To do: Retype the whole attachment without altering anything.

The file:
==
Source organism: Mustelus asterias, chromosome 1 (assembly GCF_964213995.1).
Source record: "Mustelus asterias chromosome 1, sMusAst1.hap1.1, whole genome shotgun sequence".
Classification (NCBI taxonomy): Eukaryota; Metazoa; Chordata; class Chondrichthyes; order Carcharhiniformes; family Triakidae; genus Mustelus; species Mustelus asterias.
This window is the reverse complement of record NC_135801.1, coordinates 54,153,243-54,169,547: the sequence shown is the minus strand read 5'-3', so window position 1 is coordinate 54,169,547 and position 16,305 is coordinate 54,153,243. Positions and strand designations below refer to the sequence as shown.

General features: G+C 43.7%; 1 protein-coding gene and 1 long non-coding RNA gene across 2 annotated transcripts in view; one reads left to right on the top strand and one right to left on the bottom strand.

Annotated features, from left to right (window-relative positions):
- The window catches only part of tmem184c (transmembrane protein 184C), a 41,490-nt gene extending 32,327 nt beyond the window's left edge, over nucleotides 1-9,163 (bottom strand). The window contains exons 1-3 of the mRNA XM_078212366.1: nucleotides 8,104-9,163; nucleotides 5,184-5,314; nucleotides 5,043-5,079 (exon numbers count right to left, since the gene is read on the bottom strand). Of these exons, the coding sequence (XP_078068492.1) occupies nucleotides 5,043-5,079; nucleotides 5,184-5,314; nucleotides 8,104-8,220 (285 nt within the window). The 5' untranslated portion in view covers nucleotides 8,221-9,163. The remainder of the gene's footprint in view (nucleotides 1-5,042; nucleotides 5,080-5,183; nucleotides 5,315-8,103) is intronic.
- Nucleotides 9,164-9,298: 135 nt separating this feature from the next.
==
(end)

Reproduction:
Source organism: Mustelus asterias, chromosome 1 (assembly GCF_964213995.1).
Source record: "Mustelus asterias chromosome 1, sMusAst1.hap1.1, whole genome shotgun sequence".
Classification (NCBI taxonomy): Eukaryota; Metazoa; Chordata; class Chondrichthyes; order Carcharhiniformes; family Triakidae; genus Mustelus; species Mustelus asterias.
This window is the reverse complement of record NC_135801.1, coordinates 54,153,243-54,169,547: the sequence shown is the minus strand read 5'-3', so window position 1 is coordinate 54,169,547 and position 16,305 is coordinate 54,153,243. Positions and strand designations below refer to the sequence as shown.

General features: G+C 43.7%; 1 protein-coding gene and 1 long non-coding RNA gene across 2 annotated transcripts in view; one reads left to right on the top strand and one right to left on the bottom strand.

Annotated features, from left to right (window-relative positions):
- The window catches only part of tmem184c (transmembrane protein 184C), a 41,490-nt gene extending 32,327 nt beyond the window's left edge, over nucleotides 1-9,163 (bottom strand). The window contains exons 1-3 of the mRNA XM_078212366.1: nucleotides 8,104-9,163; nucleotides 5,184-5,314; nucleotides 5,043-5,079 (exon numbers count right to left, since the gene is read on the bottom strand). Of these exons, the coding sequence (XP_078068492.1) occupies nucleotides 5,043-5,079; nucleotides 5,184-5,314; nucleotides 8,104-8,220 (285 nt within the window). The 5' untranslated portion in view covers nucleotides 8,221-9,163. The remainder of the gene's footprint in view (nucleotides 1-5,042; nucleotides 5,080-5,183; nucleotides 5,315-8,103) is intronic.
- Nucleotides 9,164-9,298: 135 nt separating this feature from the next.